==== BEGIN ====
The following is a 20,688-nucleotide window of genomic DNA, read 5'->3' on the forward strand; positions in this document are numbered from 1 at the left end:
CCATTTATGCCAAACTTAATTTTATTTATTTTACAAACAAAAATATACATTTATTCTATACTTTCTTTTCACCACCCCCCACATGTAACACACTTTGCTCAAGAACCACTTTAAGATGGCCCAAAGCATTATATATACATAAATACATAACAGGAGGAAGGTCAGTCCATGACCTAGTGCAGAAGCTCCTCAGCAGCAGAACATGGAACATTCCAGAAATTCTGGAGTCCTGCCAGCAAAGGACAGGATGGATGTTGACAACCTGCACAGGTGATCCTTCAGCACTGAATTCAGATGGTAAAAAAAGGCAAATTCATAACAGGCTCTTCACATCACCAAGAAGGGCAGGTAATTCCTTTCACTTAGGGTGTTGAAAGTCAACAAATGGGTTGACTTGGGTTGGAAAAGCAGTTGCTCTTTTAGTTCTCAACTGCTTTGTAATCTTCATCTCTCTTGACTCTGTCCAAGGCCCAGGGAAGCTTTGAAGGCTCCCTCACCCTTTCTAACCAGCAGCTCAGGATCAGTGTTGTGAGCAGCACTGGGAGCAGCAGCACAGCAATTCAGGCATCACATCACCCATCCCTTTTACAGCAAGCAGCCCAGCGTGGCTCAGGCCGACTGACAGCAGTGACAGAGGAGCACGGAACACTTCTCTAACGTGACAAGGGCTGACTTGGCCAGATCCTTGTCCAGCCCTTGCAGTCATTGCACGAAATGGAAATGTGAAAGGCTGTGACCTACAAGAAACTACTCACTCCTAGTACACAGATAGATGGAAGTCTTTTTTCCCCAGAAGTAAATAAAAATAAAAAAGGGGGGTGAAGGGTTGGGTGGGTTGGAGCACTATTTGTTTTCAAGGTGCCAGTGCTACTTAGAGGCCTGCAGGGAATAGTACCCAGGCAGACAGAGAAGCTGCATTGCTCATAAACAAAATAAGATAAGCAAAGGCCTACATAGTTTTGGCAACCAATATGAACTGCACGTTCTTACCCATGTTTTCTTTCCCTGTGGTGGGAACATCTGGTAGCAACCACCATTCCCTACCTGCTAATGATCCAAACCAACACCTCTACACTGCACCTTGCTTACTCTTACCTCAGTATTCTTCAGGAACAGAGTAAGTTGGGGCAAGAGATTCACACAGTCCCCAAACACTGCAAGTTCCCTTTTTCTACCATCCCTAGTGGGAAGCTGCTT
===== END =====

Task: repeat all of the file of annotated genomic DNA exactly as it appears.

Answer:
The following is a 20,688-nucleotide window of genomic DNA, read 5'->3' on the forward strand; positions in this document are numbered from 1 at the left end:
CCATTTATGCCAAACTTAATTTTATTTATTTTACAAACAAAAATATACATTTATTCTATACTTTCTTTTCACCACCCCCCACATGTAACACACTTTGCTCAAGAACCACTTTAAGATGGCCCAAAGCATTATATATACATAAATACATAACAGGAGGAAGGTCAGTCCATGACCTAGTGCAGAAGCTCCTCAGCAGCAGAACATGGAACATTCCAGAAATTCTGGAGTCCTGCCAGCAAAGGACAGGATGGATGTTGACAACCTGCACAGGTGATCCTTCAGCACTGAATTCAGATGGTAAAAAAAGGCAAATTCATAACAGGCTCTTCACATCACCAAGAAGGGCAGGTAATTCCTTTCACTTAGGGTGTTGAAAGTCAACAAATGGGTTGACTTGGGTTGGAAAAGCAGTTGCTCTTTTAGTTCTCAACTGCTTTGTAATCTTCATCTCTCTTGACTCTGTCCAAGGCCCAGGGAAGCTTTGAAGGCTCCCTCACCCTTTCTAACCAGCAGCTCAGGATCAGTGTTGTGAGCAGCACTGGGAGCAGCAGCACAGCAATTCAGGCATCACATCACCCATCCCTTTTACAGCAAGCAGCCCAGCGTGGCTCAGGCCGACTGACAGCAGTGACAGAGGAGCACGGAACACTTCTCTAACGTGACAAGGGCTGACTTGGCCAGATCCTTGTCCAGCCCTTGCAGTCATTGCACGAAATGGAAATGTGAAAGGCTGTGACCTACAAGAAACTACTCACTCCTAGTACACAGATAGATGGAAGTCTTTTTTCCCCAGAAGTAAATAAAAATAAAAAAGGGGGGTGAAGGGTTGGGTGGGTTGGAGCACTATTTGTTTTCAAGGTGCCAGTGCTACTTAGAGGCCTGCAGGGAATAGTACCCAGGCAGACAGAGAAGCTGCATTGCTCATAAACAAAATAAGATAAGCAAAGGCCTACATAGTTTTGGCAACCAATATGAACTGCACGTTCTTACCCATGTTTTCTTTCCCTGTGGTGGGAACATCTGGTAGCAACCACCATTCCCTACCTGCTAATGATCCAAACCAACACCTCTACACTGCACCTTGCTTACTCTTACCTCAGTATTCTTCAGGAACAGAGTAAGTTGGGGCAAGAGATTCACACAGTCCCCAAACACTGCAAGTTCCCTTTTTCTACCATCCCTAGTGGGAAGCTGCTT